An international team embarks on an expedition to the moon in an uncommonly spacious rocketship. There they encounter a faceless alien intelligence who conclude that the human race is too ...
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Fred F. Sears
An international team embarks on an expedition to the moon in an uncommonly spacious rocketship. There they encounter a faceless alien intelligence who conclude that the human race is too immature and dangerous and must be destroyed. Written by
Leo L. Schwab <firstname.lastname@example.org>
The spaceship which lands on the moon is called the Lunar Eagle One. Nine years after this movie was released, the first human visit to the moon was accomplished in a lunar lander called the Eagle. See more »
The view of Earth on the return trip shows incorrect river systems. For instance, there is no prominent river that drains from the south end of Lake Michigan nor are there river drainages that show the northwest to southeast trends. See more »
The "starring" cast credits are shown against a background of stars. Each name seems to zoom outward from the center of the screen, like meteors in a shower; but as each one appears it stops and remains onscreen until all 12 names are visible simultaneously. Ken Clark's name is the first shown, followed in order by Michi Kobi, Tom Conway, Tony Dexter, John Wengraf, Bob Montgomery Jr., Phillip Baird, Richard Weber, Tema Bey, Roger Til, Cory Devlin, and "and Anna-Lisa"; but when they have all settled in their places, the first row of names has Clark, Baird, Dexter, Til, Conway; the second row has Devlin, Bey, Montgomery, Wengraf; and the third row has Kobi, Anna-Lisa, Weber. Francis X. Bushman's name appears on a second screen as a "guest star". See more »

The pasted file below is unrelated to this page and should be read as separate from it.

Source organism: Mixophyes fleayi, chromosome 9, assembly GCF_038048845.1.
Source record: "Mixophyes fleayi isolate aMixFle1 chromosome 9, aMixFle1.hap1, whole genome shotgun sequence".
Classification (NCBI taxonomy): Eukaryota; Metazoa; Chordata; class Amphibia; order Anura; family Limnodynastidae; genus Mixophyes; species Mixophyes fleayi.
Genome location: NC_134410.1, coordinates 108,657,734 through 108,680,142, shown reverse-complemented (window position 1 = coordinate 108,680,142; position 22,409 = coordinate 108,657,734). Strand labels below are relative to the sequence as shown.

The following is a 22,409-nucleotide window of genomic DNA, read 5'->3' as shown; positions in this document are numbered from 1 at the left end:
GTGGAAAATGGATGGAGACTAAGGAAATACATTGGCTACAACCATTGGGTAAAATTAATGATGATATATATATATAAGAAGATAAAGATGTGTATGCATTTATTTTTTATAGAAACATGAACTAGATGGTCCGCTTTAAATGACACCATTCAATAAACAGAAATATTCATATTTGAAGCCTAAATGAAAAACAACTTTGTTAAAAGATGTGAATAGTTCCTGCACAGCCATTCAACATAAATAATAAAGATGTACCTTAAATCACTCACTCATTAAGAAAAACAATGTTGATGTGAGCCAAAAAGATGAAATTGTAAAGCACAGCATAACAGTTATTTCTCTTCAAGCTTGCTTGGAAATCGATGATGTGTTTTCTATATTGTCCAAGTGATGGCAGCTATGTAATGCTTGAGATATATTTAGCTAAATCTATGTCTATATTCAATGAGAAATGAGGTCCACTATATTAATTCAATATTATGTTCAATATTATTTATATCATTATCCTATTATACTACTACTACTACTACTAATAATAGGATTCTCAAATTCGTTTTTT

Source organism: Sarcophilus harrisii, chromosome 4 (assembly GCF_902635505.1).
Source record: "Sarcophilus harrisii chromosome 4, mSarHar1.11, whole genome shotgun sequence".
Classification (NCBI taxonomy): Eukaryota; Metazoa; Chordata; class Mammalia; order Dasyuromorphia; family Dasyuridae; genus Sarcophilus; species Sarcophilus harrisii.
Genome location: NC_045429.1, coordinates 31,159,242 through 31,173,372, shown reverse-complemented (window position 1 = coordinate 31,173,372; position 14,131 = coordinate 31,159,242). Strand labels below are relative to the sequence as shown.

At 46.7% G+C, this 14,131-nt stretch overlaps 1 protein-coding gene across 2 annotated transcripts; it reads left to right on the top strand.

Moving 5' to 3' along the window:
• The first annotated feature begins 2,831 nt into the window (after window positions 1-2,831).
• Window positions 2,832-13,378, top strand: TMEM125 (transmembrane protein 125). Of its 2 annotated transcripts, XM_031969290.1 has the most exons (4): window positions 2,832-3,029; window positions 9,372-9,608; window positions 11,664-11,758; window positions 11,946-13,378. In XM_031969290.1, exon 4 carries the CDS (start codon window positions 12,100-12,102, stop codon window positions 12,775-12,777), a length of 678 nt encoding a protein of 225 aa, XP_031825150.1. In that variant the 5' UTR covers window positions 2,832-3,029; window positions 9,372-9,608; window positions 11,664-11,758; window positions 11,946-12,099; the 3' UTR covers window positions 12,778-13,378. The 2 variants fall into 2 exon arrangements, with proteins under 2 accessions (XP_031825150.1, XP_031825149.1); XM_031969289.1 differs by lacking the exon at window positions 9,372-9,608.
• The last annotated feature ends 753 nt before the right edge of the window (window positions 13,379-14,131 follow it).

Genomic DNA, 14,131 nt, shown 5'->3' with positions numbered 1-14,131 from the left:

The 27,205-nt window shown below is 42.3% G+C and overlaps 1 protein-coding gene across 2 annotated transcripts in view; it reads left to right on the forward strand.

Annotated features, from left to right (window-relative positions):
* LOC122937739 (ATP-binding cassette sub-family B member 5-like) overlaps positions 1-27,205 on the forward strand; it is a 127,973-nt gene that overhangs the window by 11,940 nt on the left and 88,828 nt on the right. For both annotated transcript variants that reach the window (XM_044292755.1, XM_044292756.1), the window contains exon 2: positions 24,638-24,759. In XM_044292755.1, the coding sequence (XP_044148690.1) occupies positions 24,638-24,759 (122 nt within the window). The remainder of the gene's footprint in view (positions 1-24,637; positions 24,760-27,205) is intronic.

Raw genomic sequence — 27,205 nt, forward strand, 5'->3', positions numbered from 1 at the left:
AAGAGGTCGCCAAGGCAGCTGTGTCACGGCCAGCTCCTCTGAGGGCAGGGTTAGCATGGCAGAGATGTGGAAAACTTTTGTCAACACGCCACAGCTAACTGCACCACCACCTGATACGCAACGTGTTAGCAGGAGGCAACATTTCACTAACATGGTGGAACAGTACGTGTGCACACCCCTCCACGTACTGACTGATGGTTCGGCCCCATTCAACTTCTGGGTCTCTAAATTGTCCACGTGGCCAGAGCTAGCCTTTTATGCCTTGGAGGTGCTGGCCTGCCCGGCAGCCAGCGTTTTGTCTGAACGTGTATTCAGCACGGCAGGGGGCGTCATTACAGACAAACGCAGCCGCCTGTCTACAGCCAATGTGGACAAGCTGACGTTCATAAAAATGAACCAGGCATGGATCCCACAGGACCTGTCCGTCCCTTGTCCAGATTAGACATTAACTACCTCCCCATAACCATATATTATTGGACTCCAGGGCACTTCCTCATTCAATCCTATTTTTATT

Obviously dated, the ambitious sci fi adventure to the moon released nine years before American's actually landed on the moon and eight years before 2001: A Space Odyssey (1968) the classic technical space adventure, arguably the best of all time movie, 12 to the Moon offered its audience a serious attempt at its own moon space adventure. Taking its outline from another contemporaneous film, it incorporates the same sincerity as First Spaceship to Venus (1960) which offers up similar international cooperative understanding and along with a moral message of caution to the tiny, faction-ridden planet earth. It also follows in the footsteps of another sci fi classic Forbidden Planet (1956) in its form and intent. Interestingly enough, 12 to the Moon might be faulted for its lack of animated performances, though in some respects such portrayals could be considered even more authentic than the oftentimes stylized, dramatized versions of acting in most movies of the period.
12 to the Moon incorporates plenty of political messages from love and human kinds inferiority as a race with its cultural prejudices, but ultimate potential cooperation and understanding, sacrifice. There are sandy sinking movie elements found in Journey to the Center of the Earth (1956) as well as foretells of the burning elements of Alien (1979), strains of music as well as similar serious but cheap special effects of the well received sci fi television series The Outer Limits (1963-1965), and a sci fi theme of superior beings a bit later in television episodes from Star Trek (1966-1969). The attempts at serious technical and speculative science found in this movie are commendable. There's mention of a "step" for mankind on the moon. There is the use of a mini-video cam.
This movie is a bold but cheap and perhaps stilted acting that, however, offers a series of sci fi experiences and themes that make for an overall fascinating look at one version of space exploration and contact with an advanced mystery.
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